How to Demonstrate Equity in Your Workplace
Lead with equity and unlock your employees' greatest potential
Equity is about opportunity. It’s being seen for who you uniquely are and what you bring to the table.
To demonstrate equity is to provide systemic fairness in your workplace. If diversity is seeing yourself represented, then equity is giving a voice to that systemic fairness.
Diversity, Equity, Inclusion, and belonging (DEIB) are often discussed as a collective initiative. But they are anything but interchangeable.
While diversity is about representation and inclusion, fostering a sense of value and empowerment in employees, equity provides equal access and distributes resources based on individual needs.
For our latest Leading The Way webinar, we were thrilled to welcome Kiye Sakai and Josephine Moon from UBS to share their expertise on demonstrating equity in the workplace.
Here are our top five takeaways that you can use with your team today.
1. Equity begins with respect
We all have stories of a bad boss. Someone with a god-complex that treats employees like disposable workers – easily replaceable.
But true leaders respect their employees and willingly offer them a seat at the table.
Respecting an employee is to treat them as equals. It’s respecting their expertise and the journey they’ve had leading up to their employment.
The best way to show respect to your employees is by listening.
Pay attention to their communication style. Recognize their strengths and acknowledge their accomplishments.
Value their time and understand their workload.
At the end of the day, treating them like professionals – with kindness and courtesy – goes a long way.
2. Understand your employees
The best leaders are curious. They have a healthy obsession with their employees.
Understanding your employees allows you to learn about what makes them tick. It enables you to inspire and empower them.
Understanding your employees is a prerequisite for your employees to thrive.
When you understand your employees, you can give them tasks that excite them. You can explain the why behind their work in a way that makes them come alive.
This is why taking time during 1:1 meetings to ask “get-to-know-you questions” is so important.
Be curious. Learn about their background, education, family, and hobbies. Make a concerted effort to learn more about what is stated on their resume.
Asking questions and getting to know employees ultimately builds trust.
Trust opens a mentor-like relationship and helps your employees know that you will be working side-by-side with them and always set them up for success.
3. Get data-driven
The next step in demonstrating equity in the workplace is to understand your metrics on the diversity of your company.
This will require collecting and analyzing your people data to assess the demographics of your organization.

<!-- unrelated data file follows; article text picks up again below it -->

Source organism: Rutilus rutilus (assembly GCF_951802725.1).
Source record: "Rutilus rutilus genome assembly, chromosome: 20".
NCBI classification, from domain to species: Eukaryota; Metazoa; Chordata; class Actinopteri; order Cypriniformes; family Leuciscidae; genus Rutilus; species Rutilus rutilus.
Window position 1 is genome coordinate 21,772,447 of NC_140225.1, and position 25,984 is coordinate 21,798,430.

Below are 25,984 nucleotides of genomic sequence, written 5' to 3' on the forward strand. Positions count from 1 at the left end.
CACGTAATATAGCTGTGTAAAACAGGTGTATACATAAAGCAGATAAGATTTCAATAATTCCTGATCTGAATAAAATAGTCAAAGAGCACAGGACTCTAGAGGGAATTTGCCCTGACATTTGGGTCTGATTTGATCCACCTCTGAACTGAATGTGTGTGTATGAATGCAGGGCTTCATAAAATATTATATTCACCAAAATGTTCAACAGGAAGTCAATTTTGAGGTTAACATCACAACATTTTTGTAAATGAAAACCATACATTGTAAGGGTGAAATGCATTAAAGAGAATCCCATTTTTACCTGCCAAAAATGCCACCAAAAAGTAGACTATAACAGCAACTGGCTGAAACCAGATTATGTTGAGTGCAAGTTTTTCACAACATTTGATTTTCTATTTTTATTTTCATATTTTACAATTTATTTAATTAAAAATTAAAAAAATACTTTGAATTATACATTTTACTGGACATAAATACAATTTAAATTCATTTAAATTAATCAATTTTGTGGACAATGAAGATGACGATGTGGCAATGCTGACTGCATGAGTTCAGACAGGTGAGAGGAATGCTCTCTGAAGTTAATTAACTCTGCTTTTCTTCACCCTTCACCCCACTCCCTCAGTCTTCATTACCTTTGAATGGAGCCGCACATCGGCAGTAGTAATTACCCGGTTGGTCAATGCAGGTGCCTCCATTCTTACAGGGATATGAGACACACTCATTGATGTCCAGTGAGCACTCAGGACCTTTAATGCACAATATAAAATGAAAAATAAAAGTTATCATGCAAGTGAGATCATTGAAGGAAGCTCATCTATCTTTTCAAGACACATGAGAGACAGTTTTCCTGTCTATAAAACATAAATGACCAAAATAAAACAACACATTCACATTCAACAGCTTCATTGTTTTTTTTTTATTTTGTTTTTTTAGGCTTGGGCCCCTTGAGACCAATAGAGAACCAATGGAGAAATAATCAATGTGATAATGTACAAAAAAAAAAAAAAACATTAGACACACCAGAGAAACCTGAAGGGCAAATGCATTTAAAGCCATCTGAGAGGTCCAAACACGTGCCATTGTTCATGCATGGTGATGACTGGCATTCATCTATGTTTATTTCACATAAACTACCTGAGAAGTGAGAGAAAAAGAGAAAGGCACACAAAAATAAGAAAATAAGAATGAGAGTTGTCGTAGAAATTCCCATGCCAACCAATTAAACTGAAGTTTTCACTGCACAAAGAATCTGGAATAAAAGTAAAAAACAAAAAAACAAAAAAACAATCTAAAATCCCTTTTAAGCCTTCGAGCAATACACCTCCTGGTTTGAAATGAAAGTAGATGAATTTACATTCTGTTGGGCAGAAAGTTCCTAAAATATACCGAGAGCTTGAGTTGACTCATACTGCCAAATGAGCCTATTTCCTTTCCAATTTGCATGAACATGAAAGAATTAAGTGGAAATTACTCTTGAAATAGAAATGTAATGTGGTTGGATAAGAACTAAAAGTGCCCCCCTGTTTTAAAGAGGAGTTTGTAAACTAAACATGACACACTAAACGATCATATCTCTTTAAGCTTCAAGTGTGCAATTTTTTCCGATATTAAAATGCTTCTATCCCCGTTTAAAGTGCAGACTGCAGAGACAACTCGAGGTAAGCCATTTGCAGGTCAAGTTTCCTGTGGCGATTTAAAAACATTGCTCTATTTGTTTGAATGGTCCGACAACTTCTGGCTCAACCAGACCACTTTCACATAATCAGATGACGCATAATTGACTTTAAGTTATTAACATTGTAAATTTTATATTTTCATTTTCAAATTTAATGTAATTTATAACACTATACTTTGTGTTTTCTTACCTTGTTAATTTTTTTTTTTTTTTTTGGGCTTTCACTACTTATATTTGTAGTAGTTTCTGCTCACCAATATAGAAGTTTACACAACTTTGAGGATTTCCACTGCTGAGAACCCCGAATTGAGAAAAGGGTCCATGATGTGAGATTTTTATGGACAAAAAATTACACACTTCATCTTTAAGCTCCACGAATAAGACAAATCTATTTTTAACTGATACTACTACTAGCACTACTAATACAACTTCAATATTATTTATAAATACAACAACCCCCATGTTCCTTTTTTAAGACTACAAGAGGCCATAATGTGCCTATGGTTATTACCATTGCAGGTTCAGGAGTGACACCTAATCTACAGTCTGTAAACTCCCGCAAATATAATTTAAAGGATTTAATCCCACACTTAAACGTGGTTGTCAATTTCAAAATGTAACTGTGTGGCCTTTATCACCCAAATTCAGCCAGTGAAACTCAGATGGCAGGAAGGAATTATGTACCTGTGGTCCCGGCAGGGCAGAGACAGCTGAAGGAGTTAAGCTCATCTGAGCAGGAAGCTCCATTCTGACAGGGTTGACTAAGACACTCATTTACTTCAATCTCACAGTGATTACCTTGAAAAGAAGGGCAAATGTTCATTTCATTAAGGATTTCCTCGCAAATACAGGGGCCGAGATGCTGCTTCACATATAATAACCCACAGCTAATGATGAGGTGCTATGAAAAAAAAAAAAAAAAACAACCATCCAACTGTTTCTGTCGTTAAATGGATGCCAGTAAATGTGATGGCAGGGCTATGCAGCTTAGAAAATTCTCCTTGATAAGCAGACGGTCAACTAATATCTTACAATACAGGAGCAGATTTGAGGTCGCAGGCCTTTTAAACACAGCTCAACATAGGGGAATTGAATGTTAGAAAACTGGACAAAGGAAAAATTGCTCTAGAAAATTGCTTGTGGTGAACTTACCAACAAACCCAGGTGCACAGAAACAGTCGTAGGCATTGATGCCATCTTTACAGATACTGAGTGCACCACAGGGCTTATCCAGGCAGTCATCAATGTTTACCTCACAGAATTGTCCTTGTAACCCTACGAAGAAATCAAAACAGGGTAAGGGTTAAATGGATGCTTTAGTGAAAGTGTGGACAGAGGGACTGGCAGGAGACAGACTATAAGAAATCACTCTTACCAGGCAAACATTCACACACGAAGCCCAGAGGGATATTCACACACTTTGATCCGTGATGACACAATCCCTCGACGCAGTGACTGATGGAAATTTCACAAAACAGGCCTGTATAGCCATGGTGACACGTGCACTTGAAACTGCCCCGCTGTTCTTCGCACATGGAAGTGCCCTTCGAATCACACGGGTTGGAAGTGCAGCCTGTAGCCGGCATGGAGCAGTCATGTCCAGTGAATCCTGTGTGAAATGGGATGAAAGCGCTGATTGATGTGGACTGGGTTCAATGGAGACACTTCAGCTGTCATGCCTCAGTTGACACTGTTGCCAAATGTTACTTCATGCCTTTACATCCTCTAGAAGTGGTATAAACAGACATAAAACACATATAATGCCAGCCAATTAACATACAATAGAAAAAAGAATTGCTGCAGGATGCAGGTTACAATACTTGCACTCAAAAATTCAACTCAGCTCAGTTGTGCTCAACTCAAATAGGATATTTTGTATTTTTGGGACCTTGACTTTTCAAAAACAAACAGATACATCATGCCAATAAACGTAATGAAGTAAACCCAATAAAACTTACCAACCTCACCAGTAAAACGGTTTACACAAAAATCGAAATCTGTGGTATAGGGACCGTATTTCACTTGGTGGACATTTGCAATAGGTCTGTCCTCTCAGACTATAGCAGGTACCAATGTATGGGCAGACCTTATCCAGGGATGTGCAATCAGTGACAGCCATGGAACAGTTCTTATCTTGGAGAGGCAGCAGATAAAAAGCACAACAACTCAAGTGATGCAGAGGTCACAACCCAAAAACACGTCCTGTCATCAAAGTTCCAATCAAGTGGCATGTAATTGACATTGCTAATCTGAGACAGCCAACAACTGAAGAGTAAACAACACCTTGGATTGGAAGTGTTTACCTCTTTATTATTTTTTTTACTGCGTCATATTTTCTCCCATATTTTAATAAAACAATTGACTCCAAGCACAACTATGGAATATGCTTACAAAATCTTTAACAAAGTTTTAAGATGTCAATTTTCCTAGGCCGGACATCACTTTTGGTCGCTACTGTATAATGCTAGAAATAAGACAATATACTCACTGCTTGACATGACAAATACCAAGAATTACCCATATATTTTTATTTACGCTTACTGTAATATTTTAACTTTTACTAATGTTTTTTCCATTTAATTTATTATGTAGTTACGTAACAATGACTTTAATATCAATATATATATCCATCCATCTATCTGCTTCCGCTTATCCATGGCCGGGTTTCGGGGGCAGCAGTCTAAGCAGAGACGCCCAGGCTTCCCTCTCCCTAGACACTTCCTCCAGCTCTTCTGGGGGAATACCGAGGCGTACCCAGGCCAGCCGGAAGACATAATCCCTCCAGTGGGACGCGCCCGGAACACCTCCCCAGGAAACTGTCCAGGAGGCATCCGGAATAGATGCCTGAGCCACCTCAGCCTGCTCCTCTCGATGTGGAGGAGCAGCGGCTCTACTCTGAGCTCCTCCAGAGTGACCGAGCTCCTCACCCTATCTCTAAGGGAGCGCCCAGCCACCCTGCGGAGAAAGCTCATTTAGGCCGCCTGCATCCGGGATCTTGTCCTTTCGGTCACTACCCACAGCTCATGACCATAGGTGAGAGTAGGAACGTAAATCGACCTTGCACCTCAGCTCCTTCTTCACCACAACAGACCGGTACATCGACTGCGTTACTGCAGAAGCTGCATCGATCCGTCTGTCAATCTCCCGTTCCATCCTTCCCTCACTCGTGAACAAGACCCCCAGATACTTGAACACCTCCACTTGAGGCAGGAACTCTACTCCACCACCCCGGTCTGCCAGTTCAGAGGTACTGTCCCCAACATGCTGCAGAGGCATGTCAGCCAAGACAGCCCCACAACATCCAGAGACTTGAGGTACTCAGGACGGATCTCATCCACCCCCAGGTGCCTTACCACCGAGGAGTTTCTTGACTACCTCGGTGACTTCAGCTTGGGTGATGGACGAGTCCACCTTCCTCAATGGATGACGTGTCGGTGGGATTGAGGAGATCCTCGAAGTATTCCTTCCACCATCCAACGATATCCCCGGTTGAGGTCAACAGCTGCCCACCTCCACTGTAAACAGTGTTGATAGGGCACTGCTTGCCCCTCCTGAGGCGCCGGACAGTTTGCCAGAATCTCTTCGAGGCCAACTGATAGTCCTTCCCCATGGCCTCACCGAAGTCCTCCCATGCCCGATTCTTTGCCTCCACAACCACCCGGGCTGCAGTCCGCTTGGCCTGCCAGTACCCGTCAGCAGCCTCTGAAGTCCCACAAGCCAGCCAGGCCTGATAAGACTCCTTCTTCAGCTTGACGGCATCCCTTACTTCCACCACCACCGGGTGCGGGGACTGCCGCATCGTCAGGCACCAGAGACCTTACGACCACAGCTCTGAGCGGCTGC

Most organizations that track people data focus on middle management. But make sure you’re including your leadership team.
Once you have the data, you can set benchmarks and metrics for the DEI goals you want to achieve.
We suggest tracking the following metrics:
The diversity of your applicant pool
The diversity of your hiring panel
Overall representation (gender and ethnicity)
Representation in leadership vs middle management
Job satisfaction (via employee survey)
Employee resource group (ERG) participation
It’s difficult for a company to improve its DEIB strategies if they don’t know where they’re starting or what they’re working toward.
Start tracking the above metrics to allow yourself to assign concise goals and develop accountability of your hiring managers and leadership team.
4. Transparency builds trust
A transparent leader is an effective leader.
Being transparent and actively listening eases people and helps them trust more when engaging with their leaders.
Transparency encourages a culture of communication and sharing. And when you’re transparent, employees feel more engaged with their work.
Show transparency by explaining your decisions. Or walkthrough you’re thinking when sharing new business initiatives.
As a leader, there are certainly times when it’s important to keep information between members of company leadership.
But disclosing information, allowing employees to ask questions, and sharing business performance gives employees a sense of ownership of their work and builds trust within the company.
5. Invest in your employees
Today’s top talent wants to know their employer cares about their personal and professional growth.
Investing time and resources in your employees have a host of benefits:
Cuts down on costly employee turnover
Easier to attract talent
Keeps employees engaged and motivated
Employees become brand ambassadors
Productivity and camaraderie increases
Consider sponsoring education opportunities for employees. Provide an annual education budget and advocate for employees to continually upgrade their skills.
Offer mentorship opportunities or create cross-functional collaborations.
The goal of your investment is to simply show your employees that working for you will enrich their careers and their lives.
Unlocking your workforce
We want to give a big thanks to Kiye Sakai and Josephine Moon from UBS.
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